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NFL: Panthers’ Parker relieved at end of wild week

By Mike Cranston
Associated Press
CHARLOTTE ó Before John Kasay lined up for a 42-yard field goal attempt that would determine if Carolina got a first-round bye in the playoffs, J’Vonne Parker nervously ran on the field to line up as the right end.
Parker had been a Panther for five days. But a rash of injuries had left him the only big body to fill a hole on a play that would decide if the Panthers would be the No. 2 seed or the No. 5 seed in the NFC.
He didn’t even know the name of the coach who ordered him out there. Oh, and Parker had never played that position as a pro.
“Never in an NFL game and something of that magnitude? Wow,” Parker said Thursday.
All the while, Parker said he was thinking, “Please don’t bring the pressure over here.”
Parker did his job. Kasay made the field goal, the Panthers beat New Orleans 33-31 and Parker was suddenly a member of the NFC South champions.
“One day here and I’m already a champ,” Parker joked. “You’ve got to love it.”
It was the end of a wild week for the 6-foot-4, 325-pound defensive tackle, who had been on rival Atlanta’s practice squad. But with starters Maake Kemoeatu (ankle) and Damione Lewis (shoulder) banged up, Carolina needed an extra body in case they couldn’t play against the Saints.
“I was staying with my brother, and I was wrapping Christmas gifts,” Parker said. “They called me Monday and I said, ‘Really?’ So I got on the highway on Tuesday at 6 a.m. I drove from Atlanta to here.”
Parker, who had played in 11 games in four seasons with Cleveland, Baltimore and Dallas, had to quickly learn his new coaches, teammates and playbook.
“I went to Rutgers. That’s pretty much an Ivy League school,” Parker said with a laugh. “So I picked it up pretty fast.”
With Kemoeatu and Lewis not practicing during the week, Parker started to figure he’d play some against New Orleans. He subbed in for fill-in starters Darwin Walker and Nick Hayden but didn’t record a tackle.
Carolina was having injury issues on the offensive line. Right guard Geoff Hangartner and right tackle Jeff Otah, who also play on the field-goal protection team, both left the game.
“The assistant special teams coach, excuse me, I don’t know everyone’s names yet, he told me, ‘Be ready to be up,’ ” Parker said of Matt House. “Otah, he was down. But I said, ‘He’s a tough guy. He’ll come back up.’ So five minutes later he said. ‘You’re up.’ And I said, ‘Oh, man.’ I was praying right there.”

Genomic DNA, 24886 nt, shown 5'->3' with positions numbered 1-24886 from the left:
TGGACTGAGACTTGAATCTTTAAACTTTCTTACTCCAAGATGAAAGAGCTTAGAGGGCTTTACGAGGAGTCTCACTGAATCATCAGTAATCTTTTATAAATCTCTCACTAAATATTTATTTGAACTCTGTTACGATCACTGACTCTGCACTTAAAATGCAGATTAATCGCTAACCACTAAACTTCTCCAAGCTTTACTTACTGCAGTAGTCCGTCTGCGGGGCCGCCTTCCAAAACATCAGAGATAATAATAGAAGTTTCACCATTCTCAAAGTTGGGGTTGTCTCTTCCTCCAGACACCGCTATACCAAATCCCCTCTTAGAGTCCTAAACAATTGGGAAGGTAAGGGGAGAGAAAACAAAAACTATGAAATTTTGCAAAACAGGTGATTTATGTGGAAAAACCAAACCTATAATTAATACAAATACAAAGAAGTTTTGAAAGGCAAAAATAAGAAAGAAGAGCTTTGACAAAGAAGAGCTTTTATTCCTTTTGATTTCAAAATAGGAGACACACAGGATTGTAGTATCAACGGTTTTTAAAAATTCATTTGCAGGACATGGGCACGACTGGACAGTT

Parker said he had practiced at the right end position for field goals when he was in Cleveland. But that was in 2006.
“I didn’t know if we had a cadence,” Parker said. “I said, ‘What’s the cadence.’ They said there’s no cadence, get your feet and hands. It was wild.”
Parker, who was born in Roanoke Rapids before moving to New Jersey as a kid, added another story in a career he acknowledged he didn’t think would last this long. Parker, who received a bachelor’s degree in criminal justice, wants to one day start his own security business.
But for now, Parker is a late arrival to the Panthers’ playoff train.
Still learning his new teammates’ names, Parker could face his former teammates next week. Atlanta is one of three teams the Panthers could play on Jan. 10 in the NFC divisional round.
But the Falcons must first win at Arizona. Kasay’s kick ó and Parker’s blocking ó meant Carolina, not Atlanta, got that coveted first-round bye and a guaranteed home game.
“I hope it’s the Falcons. I really do,” Parker said. “For one, they’re familiar with us and we’re familiar with them. It would make for a great game, you’ve got to admit.”
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Notes:It took about five minutes Thursday for the Panthers to sell out the 7,000 tickets available to the general public for the Jan. 10 playoff game. The rest of the tickets go to the Panthers’ permanent seat license holders. … The Panthers’ light workout Thursday lasted less than an hour. The team will practice this morning, then be off until Tuesday.

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